It isn’t paranoia if it’s really happening . . .
Anna Fox lives alone—a recluse in her New York City home, unable to venture outside. She spends her day drinking wine (maybe too much), watching old movies, recalling happier times . . . and spying on her neighbors.
Then the Russells move into the house across the way: a father, a mother, their teenage son. The perfect family. But when Anna, gazing out her window one night, sees something she shouldn’t, her world begins to crumble—and its shocking secrets are laid bare.
What is real? What is imagined? Who is in danger? Who is in control? In this diabolically gripping thriller, no one—and nothing—is what it seems.
At about the 75% mark, I gasped out loud and my mouth hung open for a minute. "Whoa, whaaat?" I exclaimed to the otherwise empty room. And then furiously debated whether to reread the entire book up until that point, only to decide in favor of pushing forward to the finish in order to find out what happens next. Really, that's all you need to know.
A.J. Finn doesn't try to hide his influences - As soon as the reader is introduced to agoraphobic Anna Fox, the film noir references start rolling in, with a particular emphasis on Hitchcock. The title and description immediately recall Rear Window. The title also neatly fits into the proliferation of "girl" thrillers (Gone Girl, The Girl on the Train) but now, thankfully, the protagonist has matured. She has graduated to a "woman."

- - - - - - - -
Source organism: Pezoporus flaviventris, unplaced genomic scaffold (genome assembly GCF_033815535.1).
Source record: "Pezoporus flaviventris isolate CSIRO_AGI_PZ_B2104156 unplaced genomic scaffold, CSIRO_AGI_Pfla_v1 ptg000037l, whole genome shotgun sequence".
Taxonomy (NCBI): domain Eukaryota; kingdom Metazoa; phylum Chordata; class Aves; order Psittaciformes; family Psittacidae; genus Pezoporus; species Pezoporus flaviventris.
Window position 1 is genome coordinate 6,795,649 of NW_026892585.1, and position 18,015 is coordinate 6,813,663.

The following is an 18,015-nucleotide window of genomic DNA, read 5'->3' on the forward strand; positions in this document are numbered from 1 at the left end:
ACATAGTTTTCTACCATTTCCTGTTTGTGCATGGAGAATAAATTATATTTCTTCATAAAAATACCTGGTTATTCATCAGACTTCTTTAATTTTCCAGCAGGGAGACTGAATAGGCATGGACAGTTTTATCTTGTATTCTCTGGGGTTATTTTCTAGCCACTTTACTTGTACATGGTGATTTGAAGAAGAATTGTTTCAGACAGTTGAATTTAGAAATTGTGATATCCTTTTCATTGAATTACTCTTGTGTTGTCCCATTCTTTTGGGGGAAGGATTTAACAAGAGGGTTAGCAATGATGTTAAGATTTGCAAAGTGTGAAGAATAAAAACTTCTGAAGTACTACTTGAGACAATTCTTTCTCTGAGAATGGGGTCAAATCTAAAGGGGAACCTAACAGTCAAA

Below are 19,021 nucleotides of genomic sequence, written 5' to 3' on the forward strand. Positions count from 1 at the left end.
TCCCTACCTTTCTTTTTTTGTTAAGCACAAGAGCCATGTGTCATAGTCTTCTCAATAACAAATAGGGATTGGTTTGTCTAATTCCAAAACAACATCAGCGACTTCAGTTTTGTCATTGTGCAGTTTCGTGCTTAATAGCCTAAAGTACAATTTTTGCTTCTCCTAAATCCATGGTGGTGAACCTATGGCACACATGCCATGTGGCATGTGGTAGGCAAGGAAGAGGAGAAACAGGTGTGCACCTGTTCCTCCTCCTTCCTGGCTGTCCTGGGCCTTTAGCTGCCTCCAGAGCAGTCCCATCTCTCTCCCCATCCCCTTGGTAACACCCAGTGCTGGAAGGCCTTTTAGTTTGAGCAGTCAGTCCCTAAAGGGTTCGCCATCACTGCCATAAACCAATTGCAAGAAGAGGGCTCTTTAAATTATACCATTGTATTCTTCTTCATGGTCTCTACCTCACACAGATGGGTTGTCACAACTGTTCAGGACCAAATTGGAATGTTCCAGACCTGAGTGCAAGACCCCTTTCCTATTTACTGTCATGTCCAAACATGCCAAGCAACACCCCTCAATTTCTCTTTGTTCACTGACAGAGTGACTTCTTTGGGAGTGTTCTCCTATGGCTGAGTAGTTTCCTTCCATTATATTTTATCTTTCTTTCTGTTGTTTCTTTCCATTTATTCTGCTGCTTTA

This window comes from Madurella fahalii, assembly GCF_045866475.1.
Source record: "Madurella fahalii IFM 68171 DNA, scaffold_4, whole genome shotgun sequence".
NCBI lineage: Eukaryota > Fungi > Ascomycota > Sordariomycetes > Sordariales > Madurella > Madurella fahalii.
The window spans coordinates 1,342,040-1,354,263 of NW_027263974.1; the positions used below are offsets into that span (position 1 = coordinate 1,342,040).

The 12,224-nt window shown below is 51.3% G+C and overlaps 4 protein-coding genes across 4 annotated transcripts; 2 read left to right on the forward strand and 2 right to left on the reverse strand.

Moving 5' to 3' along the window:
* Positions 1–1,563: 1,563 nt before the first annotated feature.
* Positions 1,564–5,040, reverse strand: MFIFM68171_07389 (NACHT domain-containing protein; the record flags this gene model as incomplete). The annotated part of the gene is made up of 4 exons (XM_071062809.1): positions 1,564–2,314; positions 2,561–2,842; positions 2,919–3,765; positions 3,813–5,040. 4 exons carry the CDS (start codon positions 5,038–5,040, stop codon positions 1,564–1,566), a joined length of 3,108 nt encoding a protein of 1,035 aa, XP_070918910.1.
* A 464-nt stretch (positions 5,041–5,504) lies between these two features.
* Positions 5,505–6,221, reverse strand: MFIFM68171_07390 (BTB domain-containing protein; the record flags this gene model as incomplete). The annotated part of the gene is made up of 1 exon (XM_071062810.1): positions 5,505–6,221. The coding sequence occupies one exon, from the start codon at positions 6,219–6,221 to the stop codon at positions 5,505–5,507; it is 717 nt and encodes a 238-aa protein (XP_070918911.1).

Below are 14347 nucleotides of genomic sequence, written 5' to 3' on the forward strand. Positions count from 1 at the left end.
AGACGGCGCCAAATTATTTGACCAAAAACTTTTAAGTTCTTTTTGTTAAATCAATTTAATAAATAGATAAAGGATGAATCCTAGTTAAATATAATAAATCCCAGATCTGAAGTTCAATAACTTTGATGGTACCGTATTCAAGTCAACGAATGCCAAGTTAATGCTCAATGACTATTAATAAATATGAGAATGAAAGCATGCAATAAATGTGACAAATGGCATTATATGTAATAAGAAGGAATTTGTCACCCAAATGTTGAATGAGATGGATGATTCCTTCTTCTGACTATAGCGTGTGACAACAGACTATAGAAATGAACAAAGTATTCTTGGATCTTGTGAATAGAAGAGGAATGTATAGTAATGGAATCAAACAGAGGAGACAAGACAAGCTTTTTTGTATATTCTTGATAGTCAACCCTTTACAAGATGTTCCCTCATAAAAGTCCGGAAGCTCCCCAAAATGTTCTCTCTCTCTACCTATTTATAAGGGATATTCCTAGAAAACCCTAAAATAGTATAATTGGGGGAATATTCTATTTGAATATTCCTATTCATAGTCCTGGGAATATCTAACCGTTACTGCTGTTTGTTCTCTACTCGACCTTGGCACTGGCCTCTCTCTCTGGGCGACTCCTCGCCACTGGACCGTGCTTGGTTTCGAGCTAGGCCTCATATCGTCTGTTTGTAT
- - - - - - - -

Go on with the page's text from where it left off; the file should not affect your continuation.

Three previous works kept coming to mind when reading The Woman in the Window: The Girl on the Train, Rear Window and Vertigo. Despite these heavy influences, however, my ever-changing theories about whodunit and why did not bear fruit. Yes, many elements reminded me of something I've read before or seen before, but my mind was still blown and I can definitely say, "I did not see that coming."